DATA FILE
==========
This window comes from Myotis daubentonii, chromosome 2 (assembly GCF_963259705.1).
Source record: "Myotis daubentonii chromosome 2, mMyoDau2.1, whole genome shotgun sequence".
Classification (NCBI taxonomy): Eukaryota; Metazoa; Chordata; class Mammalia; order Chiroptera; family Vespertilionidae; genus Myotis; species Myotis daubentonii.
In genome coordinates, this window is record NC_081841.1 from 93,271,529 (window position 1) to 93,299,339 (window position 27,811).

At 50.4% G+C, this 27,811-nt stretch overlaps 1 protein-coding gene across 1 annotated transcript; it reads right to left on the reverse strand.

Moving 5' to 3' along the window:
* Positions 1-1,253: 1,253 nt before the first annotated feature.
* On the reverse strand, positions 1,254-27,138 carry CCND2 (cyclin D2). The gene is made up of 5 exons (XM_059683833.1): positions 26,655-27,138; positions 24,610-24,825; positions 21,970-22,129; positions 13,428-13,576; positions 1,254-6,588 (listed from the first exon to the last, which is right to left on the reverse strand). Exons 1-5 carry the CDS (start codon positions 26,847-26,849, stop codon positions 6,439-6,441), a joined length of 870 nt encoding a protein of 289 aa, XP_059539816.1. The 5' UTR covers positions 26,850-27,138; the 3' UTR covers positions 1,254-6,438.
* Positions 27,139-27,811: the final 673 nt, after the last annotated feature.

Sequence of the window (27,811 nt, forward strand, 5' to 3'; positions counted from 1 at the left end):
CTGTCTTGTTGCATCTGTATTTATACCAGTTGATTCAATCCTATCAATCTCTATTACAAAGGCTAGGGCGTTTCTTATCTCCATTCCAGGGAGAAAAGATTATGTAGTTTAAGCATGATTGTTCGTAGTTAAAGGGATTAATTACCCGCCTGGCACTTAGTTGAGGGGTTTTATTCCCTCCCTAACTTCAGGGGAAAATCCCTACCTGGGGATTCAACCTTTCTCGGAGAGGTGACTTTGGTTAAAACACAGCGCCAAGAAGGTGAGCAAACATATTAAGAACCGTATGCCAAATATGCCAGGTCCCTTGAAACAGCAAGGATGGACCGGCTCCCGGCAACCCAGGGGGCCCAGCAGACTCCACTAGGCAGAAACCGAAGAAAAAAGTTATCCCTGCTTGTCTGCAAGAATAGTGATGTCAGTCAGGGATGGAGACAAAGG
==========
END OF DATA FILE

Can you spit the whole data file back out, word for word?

This window comes from Myotis daubentonii, chromosome 2 (assembly GCF_963259705.1).
Source record: "Myotis daubentonii chromosome 2, mMyoDau2.1, whole genome shotgun sequence".
Classification (NCBI taxonomy): Eukaryota; Metazoa; Chordata; class Mammalia; order Chiroptera; family Vespertilionidae; genus Myotis; species Myotis daubentonii.
In genome coordinates, this window is record NC_081841.1 from 93,271,529 (window position 1) to 93,299,339 (window position 27,811).

At 50.4% G+C, this 27,811-nt stretch overlaps 1 protein-coding gene across 1 annotated transcript; it reads right to left on the reverse strand.

Moving 5' to 3' along the window:
* Positions 1-1,253: 1,253 nt before the first annotated feature.
* On the reverse strand, positions 1,254-27,138 carry CCND2 (cyclin D2). The gene is made up of 5 exons (XM_059683833.1): positions 26,655-27,138; positions 24,610-24,825; positions 21,970-22,129; positions 13,428-13,576; positions 1,254-6,588 (listed from the first exon to the last, which is right to left on the reverse strand). Exons 1-5 carry the CDS (start codon positions 26,847-26,849, stop codon positions 6,439-6,441), a joined length of 870 nt encoding a protein of 289 aa, XP_059539816.1. The 5' UTR covers positions 26,850-27,138; the 3' UTR covers positions 1,254-6,438.
* Positions 27,139-27,811: the final 673 nt, after the last annotated feature.

Sequence of the window (27,811 nt, forward strand, 5' to 3'; positions counted from 1 at the left end):
CTGTCTTGTTGCATCTGTATTTATACCAGTTGATTCAATCCTATCAATCTCTATTACAAAGGCTAGGGCGTTTCTTATCTCCATTCCAGGGAGAAAAGATTATGTAGTTTAAGCATGATTGTTCGTAGTTAAAGGGATTAATTACCCGCCTGGCACTTAGTTGAGGGGTTTTATTCCCTCCCTAACTTCAGGGGAAAATCCCTACCTGGGGATTCAACCTTTCTCGGAGAGGTGACTTTGGTTAAAACACAGCGCCAAGAAGGTGAGCAAACATATTAAGAACCGTATGCCAAATATGCCAGGTCCCTTGAAACAGCAAGGATGGACCGGCTCCCGGCAACCCAGGGGGCCCAGCAGACTCCACTAGGCAGAAACCGAAGAAAAAAGTTATCCCTGCTTGTCTGCAAGAATAGTGATGTCAGTCAGGGATGGAGACAAAGG